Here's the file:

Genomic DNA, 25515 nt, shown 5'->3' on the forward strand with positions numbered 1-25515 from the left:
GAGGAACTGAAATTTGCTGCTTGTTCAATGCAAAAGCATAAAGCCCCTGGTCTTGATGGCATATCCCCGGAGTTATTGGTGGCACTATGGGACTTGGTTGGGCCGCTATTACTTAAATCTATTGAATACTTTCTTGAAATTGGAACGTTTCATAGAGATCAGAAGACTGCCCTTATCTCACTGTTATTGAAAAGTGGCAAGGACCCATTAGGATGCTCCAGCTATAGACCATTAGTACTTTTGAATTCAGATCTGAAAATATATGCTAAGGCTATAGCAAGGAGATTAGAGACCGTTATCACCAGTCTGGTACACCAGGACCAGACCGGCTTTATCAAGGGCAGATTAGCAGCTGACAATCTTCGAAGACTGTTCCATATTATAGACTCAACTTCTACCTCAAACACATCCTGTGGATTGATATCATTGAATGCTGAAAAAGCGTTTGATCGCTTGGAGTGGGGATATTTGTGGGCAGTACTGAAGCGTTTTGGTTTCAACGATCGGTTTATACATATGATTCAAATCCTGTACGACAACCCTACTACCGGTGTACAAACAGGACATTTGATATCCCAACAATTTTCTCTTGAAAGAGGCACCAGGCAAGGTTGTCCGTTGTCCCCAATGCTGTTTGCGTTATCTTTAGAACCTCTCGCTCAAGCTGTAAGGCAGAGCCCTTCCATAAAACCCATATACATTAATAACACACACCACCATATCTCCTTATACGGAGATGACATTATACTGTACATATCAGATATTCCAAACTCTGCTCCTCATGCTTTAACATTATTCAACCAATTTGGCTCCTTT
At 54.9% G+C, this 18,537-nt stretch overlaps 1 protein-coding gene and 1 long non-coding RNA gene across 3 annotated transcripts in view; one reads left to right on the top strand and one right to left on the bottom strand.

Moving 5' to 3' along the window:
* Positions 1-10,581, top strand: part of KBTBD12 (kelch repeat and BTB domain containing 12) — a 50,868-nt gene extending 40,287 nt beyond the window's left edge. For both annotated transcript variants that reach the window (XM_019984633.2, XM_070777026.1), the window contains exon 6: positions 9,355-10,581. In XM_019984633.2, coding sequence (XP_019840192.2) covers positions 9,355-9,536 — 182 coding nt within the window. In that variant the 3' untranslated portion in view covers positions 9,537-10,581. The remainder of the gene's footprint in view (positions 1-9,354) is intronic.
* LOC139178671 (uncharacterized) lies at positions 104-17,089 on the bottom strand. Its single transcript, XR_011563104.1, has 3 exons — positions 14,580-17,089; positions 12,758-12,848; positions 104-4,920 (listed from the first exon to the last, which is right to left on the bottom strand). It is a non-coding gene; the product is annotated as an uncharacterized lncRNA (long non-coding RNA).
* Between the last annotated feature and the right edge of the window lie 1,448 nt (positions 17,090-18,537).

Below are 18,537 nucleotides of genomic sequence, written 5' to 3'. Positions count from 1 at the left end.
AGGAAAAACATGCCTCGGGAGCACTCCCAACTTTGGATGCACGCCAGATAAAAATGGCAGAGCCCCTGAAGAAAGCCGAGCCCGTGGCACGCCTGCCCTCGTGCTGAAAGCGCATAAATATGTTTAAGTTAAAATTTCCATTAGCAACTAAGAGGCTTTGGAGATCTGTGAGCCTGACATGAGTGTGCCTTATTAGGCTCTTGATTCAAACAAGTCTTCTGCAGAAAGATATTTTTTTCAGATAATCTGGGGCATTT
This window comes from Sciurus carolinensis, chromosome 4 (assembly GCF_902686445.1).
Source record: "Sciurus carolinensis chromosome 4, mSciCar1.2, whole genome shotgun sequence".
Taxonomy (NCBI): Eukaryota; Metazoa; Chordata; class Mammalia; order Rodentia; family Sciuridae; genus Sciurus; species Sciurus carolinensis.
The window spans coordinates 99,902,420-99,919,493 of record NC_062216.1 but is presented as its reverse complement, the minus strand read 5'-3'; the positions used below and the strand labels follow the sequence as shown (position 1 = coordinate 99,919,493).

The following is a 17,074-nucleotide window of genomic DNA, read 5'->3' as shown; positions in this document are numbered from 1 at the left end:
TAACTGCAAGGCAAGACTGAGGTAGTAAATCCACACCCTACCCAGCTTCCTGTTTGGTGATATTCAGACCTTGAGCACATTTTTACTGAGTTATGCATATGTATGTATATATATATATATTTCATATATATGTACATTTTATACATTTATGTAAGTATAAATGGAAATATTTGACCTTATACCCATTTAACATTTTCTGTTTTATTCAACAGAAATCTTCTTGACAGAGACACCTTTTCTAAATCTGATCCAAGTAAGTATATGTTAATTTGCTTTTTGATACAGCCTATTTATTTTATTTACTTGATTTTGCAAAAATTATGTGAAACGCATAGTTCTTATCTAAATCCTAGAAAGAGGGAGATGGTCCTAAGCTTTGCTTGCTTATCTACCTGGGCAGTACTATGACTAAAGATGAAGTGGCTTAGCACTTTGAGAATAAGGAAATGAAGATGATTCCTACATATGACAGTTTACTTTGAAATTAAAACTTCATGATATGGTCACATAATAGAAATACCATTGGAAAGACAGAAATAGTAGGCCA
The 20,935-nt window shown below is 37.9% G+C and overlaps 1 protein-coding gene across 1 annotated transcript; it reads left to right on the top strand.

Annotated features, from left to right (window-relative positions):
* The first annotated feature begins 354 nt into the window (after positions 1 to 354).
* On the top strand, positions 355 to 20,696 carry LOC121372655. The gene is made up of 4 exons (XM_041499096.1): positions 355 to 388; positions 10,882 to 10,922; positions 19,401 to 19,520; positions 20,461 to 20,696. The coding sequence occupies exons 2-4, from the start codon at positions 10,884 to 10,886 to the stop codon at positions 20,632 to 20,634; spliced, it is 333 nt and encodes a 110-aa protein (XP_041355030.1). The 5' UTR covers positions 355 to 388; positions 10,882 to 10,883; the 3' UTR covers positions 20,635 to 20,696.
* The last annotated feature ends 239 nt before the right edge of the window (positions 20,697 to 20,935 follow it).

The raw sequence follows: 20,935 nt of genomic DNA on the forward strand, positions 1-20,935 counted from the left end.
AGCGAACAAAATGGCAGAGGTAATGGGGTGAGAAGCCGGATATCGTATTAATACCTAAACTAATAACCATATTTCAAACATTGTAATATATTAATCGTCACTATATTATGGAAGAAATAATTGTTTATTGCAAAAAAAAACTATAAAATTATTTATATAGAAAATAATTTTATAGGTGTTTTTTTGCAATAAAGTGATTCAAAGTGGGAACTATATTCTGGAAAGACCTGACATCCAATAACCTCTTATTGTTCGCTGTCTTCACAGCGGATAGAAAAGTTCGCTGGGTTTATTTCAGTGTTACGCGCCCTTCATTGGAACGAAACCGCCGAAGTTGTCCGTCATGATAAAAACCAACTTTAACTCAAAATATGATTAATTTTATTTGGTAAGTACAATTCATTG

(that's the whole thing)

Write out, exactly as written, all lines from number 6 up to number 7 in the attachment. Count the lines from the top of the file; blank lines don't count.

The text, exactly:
* LOC139178671 (uncharacterized) lies at positions 104-17,089 on the bottom strand. Its single transcript, XR_011563104.1, has 3 exons — positions 14,580-17,089; positions 12,758-12,848; positions 104-4,920 (listed from the first exon to the last, which is right to left on the bottom strand). It is a non-coding gene; the product is annotated as an uncharacterized lncRNA (long non-coding RNA).
* Between the last annotated feature and the right edge of the window lie 1,448 nt (positions 17,090-18,537).